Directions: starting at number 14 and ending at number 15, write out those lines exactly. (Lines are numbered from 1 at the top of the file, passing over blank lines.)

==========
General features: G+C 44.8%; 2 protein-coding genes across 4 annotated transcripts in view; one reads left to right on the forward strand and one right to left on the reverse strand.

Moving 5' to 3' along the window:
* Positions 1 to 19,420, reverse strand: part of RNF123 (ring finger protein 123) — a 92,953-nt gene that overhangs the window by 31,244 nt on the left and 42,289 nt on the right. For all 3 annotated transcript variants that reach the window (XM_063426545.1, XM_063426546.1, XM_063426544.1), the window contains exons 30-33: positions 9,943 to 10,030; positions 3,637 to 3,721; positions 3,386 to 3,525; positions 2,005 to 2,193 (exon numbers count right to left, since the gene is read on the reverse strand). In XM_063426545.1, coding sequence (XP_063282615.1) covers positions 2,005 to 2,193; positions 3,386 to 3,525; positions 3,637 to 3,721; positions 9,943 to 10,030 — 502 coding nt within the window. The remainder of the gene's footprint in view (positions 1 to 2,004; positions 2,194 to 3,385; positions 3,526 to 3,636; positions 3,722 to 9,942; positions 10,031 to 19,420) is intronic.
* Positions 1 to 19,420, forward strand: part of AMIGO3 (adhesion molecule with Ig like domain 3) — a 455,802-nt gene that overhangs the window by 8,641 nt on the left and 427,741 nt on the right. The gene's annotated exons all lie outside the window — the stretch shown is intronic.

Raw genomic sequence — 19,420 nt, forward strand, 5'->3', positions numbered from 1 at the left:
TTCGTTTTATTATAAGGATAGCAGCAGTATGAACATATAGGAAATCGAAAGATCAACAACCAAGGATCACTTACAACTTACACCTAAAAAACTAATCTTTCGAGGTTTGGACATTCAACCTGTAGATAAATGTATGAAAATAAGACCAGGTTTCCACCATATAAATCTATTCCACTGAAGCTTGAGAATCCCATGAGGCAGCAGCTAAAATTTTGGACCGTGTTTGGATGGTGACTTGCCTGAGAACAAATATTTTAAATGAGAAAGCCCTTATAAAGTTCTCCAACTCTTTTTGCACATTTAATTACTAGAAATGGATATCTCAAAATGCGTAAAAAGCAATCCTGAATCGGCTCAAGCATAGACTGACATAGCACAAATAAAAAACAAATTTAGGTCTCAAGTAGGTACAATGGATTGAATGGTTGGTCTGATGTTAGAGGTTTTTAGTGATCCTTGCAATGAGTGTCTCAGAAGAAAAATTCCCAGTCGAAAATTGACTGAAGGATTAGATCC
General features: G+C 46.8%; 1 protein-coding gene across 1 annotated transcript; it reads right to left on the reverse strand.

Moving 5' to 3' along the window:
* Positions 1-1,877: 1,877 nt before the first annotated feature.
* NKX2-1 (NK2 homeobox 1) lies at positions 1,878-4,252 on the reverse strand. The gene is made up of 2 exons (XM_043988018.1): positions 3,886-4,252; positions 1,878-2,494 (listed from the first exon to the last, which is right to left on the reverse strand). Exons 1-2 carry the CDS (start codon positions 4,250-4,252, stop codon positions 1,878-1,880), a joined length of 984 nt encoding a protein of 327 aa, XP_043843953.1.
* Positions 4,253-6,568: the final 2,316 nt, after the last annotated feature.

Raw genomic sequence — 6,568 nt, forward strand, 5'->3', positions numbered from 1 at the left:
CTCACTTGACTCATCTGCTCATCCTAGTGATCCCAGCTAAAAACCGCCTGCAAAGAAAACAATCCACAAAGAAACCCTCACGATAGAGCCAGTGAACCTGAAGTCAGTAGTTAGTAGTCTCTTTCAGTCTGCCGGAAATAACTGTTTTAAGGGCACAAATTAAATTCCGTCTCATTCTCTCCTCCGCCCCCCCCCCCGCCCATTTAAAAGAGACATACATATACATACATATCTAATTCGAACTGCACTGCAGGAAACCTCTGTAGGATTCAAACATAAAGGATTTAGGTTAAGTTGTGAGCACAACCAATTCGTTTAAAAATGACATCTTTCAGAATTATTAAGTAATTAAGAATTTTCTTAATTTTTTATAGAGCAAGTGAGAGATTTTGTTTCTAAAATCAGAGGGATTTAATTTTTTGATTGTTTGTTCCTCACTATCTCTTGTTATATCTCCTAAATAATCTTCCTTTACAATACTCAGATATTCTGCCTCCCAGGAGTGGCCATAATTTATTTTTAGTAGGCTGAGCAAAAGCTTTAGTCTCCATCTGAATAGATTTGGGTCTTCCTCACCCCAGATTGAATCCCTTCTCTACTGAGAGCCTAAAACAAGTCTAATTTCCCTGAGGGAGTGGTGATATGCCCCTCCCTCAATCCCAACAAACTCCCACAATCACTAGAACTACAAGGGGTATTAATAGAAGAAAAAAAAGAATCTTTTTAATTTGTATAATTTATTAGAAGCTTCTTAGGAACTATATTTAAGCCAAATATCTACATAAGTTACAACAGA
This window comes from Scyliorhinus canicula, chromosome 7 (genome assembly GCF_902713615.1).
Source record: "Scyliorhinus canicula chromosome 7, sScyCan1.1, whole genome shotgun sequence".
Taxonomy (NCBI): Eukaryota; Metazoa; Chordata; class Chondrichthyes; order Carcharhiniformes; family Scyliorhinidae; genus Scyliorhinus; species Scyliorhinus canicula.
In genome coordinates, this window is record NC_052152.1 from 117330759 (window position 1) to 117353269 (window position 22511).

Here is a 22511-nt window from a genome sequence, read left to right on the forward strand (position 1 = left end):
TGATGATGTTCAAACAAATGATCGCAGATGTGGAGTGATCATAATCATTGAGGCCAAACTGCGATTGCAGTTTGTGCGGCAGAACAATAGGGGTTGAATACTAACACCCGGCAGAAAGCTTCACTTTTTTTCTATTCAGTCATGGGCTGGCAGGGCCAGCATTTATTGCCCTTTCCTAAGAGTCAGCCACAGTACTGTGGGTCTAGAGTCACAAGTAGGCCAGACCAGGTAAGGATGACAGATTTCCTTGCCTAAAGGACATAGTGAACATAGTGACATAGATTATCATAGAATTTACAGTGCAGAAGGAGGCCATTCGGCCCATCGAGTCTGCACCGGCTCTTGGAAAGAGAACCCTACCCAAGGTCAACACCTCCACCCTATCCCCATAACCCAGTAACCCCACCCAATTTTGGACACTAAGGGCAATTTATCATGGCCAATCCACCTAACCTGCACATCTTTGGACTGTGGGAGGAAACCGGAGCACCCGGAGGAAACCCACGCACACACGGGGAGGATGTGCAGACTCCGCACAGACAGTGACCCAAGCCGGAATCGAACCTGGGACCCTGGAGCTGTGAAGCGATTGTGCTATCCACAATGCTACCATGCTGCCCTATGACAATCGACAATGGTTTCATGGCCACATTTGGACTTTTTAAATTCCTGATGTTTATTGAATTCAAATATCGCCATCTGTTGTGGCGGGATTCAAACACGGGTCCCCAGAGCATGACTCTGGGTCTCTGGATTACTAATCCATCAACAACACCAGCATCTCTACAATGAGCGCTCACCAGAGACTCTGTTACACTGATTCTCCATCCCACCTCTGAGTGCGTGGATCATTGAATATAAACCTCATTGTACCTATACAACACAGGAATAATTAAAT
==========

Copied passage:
This window comes from Scyliorhinus canicula, chromosome 7 (genome assembly GCF_902713615.1).
Source record: "Scyliorhinus canicula chromosome 7, sScyCan1.1, whole genome shotgun sequence".